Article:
I’ve been a little lax with the blogging lately. I’m sure you’ll forgive me. Before getting to the main topic, I have a couple of quick announcements:
- I have an column coming out Wednesday or Thursday this week. I’ll be talking about the prospects of traveling faster than light. If it sounds a little familiar, it should. My very first column was “What happens if you’re traveling at the speed of light and turn on your headlights?
This one’s a bit different. I’m looking for physically motivated FTL drives or schemes. So far, I’m planning on doing Alcubierre drives and wormholes. If you have any additional suggestions, please send me.
- I think I finally have a good title for my upcoming book on symmetry. I think I have it. Ready?
“Antimatter, Evil Twins, and Grand Unified Theories: How Symmetry Rules the Universe”
Enough of that. On to the main topic.
So, first off, forgive me if this is some well-known topic in urban anthropology, cartography or some other field, but as you may recall, I have an abiding interest in maps and map projections. I’m also very interested in traffic, and the dynamics of cities.
This gets the “technical” tag, but don’t fret. There’s only one equation.
I’ve started thinking about an interesting new way to map cities. The idea is that the distance between points in the map would minimize the travel time between them. I am particularly curious about the prospect of getting my hands on a mass transit map to see how connected various parts of a city are.
My friend, Rich Gott, who commented:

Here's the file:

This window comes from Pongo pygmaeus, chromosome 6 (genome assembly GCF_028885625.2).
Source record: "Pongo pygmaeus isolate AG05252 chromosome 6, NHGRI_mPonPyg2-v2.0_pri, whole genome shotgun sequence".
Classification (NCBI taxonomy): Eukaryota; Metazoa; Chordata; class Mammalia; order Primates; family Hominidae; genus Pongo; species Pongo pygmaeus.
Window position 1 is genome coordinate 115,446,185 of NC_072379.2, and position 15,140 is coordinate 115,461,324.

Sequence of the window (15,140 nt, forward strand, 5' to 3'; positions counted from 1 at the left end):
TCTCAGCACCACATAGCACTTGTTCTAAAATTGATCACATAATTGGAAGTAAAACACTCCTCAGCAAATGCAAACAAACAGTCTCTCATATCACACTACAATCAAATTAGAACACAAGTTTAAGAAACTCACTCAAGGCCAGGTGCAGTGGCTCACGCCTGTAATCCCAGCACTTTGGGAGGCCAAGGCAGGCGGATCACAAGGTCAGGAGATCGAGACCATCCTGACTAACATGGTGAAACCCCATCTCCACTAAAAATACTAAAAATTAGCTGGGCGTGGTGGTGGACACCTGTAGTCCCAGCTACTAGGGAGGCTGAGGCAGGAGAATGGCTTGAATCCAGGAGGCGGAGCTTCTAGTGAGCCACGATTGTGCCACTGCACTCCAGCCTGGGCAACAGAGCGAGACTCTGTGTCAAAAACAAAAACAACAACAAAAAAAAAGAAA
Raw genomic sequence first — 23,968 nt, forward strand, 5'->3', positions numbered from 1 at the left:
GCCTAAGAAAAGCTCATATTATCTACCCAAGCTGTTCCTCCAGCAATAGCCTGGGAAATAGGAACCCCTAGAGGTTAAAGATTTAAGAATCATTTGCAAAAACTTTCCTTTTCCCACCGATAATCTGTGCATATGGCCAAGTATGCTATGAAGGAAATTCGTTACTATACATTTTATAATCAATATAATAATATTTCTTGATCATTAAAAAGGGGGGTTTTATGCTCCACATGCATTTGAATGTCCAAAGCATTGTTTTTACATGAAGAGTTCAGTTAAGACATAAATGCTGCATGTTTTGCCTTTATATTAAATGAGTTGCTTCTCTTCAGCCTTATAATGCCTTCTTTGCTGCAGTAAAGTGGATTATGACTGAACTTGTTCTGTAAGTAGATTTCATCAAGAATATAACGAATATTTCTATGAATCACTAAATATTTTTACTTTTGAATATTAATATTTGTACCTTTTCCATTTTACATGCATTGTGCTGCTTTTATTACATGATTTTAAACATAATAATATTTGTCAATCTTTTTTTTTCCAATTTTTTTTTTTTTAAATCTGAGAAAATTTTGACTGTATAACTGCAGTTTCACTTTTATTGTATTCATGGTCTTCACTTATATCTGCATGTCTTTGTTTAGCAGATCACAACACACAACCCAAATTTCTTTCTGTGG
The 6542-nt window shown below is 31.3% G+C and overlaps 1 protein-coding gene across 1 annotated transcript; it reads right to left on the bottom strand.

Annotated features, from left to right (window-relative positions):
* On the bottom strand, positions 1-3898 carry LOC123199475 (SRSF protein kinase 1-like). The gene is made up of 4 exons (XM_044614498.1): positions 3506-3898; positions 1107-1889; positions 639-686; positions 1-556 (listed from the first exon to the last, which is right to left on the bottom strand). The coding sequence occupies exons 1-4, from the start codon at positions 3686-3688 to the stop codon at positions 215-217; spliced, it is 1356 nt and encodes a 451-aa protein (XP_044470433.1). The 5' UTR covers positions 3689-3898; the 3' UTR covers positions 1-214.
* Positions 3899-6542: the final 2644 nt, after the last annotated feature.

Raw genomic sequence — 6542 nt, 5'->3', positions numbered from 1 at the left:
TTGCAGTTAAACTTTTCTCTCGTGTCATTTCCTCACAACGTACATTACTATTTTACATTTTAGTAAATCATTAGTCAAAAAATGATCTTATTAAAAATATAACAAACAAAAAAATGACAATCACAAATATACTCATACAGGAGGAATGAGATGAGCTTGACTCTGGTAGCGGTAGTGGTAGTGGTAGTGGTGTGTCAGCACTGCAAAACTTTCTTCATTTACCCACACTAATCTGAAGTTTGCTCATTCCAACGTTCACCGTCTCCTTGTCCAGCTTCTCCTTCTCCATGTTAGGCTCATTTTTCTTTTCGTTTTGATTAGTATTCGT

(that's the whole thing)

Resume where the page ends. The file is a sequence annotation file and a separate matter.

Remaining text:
Well the trouble is that with many points the distances between all pairs cannot be shown without errors. The distance error minimizing scheme that I developed with Mugnolo and we published in that other paper I to cartographica would be optimal. It puts little springs between the points and sets the potential energy between the pairs equal to the logarithmic distance error. Substitute travel times for distances and you would have your map. The forces will bring the points to the lowest energy state if one damps the motion at each timestep.
Anyway, one can’t have lots of distances exactly correct.
Following the Gutt-Mugnolo formula, the potential should be described by:
where, is the travel time between two intersections (i and j), and is the distance in the current map.
Basically, we just keep adjusting the distances (the details aren’t important) until the total value of is minimized.
This is just in the preliminary stage (mostly because it’s not clear how I’ll generate a database of all of the transit times in, say, Philadelphia), but if you want a sneak peak about what I’m thinking about, here’s my toy model town:
8 E-W streets, and 8 N-S, all equally spaced. It takes 5 minutes to walk down a city block. There is a subway running N-S up 3rd avenue (3rd from the West). For the purposes of our toy city, the average wait for a subway is 5 minutes, and it takes 2 minutes between stops.
The “optimal” grid of intersections looks like:
This is just a toy problem, but if any of you can help me with:
- Pointing me to similar maps that people have constructed for real cities (or if this sort of map has a real name).
- A searchable, script-accessible interface of subway and bus schedules in Philadelphia (or any other city).
I’d be most appreciative.
I’m especially curious to see what parts of the city are more isolated or connected than they might otherwise appear.